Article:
SBSpectrum is an important tool for the Radio Amateur, and was written by Peter Martinez G3PLX specifically for the analysis of radio signals. SBSpectrum dates from the days before PC sound cards (late 1990s), and yet remains today the best available software for radio carrier Doppler analysis.
With a suitably stable transmission to monitor, and an equally stable SSB receiver, it is possible to measure very tiny frequency shifts in the received signal frequency that result from changes in the ionosphere. These changes occur because the propagation path is never static, and in some locations (especially near the poles) and some times of day, the apparent height at which signals are reflected changes quite markedly, leading to quite easily observable frequency shifts, known as 'Doppler shift', as the carrier frequency wavefront is compressed or expanded by reflection or refraction off moving objects, including the layers in the ionosphere. It is the rate of change of apparent height of the ionosphere which induces the frequency shift.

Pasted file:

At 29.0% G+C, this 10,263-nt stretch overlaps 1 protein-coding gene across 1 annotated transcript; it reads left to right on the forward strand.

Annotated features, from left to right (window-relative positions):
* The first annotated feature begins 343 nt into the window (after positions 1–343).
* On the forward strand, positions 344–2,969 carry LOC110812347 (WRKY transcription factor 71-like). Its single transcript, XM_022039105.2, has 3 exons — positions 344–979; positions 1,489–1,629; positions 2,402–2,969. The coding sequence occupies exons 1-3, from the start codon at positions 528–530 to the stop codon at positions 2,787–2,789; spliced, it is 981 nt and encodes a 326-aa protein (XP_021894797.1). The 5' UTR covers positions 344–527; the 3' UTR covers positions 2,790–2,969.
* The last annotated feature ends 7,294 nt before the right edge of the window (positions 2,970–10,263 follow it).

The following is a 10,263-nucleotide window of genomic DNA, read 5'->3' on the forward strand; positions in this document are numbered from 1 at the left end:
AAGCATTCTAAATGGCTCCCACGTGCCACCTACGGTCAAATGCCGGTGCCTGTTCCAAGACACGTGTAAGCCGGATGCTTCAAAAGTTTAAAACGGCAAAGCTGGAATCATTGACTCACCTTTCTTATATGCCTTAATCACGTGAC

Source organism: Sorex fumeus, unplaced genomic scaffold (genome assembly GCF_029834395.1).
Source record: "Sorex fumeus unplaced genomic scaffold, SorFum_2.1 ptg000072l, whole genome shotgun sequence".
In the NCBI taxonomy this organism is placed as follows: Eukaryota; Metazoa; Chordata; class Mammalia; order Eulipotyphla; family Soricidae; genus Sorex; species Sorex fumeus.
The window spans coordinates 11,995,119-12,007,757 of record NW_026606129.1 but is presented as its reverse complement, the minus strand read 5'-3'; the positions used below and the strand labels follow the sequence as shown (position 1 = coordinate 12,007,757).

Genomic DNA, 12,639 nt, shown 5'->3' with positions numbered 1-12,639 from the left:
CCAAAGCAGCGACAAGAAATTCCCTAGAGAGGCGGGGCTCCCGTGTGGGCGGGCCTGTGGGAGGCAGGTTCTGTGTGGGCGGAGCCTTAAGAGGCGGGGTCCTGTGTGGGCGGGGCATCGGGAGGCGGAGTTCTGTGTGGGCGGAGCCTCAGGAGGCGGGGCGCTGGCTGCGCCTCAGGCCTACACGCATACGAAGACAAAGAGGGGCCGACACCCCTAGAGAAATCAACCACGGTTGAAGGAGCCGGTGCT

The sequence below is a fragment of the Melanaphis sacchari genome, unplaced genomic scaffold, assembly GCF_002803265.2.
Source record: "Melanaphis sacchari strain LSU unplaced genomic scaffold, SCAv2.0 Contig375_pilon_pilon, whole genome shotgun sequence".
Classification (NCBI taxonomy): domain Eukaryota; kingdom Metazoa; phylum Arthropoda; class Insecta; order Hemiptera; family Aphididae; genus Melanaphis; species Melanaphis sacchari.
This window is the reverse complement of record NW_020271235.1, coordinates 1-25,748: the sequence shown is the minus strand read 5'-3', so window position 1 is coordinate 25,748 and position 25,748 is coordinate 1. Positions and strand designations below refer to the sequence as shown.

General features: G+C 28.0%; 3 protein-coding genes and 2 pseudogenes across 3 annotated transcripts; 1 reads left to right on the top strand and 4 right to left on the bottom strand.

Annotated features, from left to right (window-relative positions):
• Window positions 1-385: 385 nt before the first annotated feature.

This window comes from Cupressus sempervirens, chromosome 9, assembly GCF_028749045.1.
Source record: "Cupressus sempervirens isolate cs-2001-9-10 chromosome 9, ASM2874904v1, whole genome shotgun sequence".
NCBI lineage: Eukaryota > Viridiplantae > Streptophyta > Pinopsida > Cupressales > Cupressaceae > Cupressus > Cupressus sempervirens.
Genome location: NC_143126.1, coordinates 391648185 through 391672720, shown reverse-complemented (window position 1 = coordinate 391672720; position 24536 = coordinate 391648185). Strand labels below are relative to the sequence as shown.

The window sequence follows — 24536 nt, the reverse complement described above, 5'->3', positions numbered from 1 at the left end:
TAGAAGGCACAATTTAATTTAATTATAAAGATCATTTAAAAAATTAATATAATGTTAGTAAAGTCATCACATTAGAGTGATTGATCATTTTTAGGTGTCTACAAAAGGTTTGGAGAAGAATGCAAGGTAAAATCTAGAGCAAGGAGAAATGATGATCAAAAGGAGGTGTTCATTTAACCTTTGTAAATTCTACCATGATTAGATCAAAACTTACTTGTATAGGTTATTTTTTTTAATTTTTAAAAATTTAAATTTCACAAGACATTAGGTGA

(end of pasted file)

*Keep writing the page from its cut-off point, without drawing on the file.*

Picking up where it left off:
In addition, by monitoring a transmission over a long period of time (say 24 hours) you can also measure the signal strength, discover times of day when no propagation exists, and also determine when reception is focussed (direct or by stable refraction) or diffused (scatter, unstable refraction), and even determine which ionospheric layer is providing the path.
The secret weapon used for this analysis technique is the Narrow-Band Spectrogram. SBSpectrum is the supreme example. The Doppler shift which occurs generally does not exceed 1 part in 106 (1Hz per MHz), so the spectrogram used needs to have a span of 10Hz or better, and a resolution of better than 0.1Hz to be useful.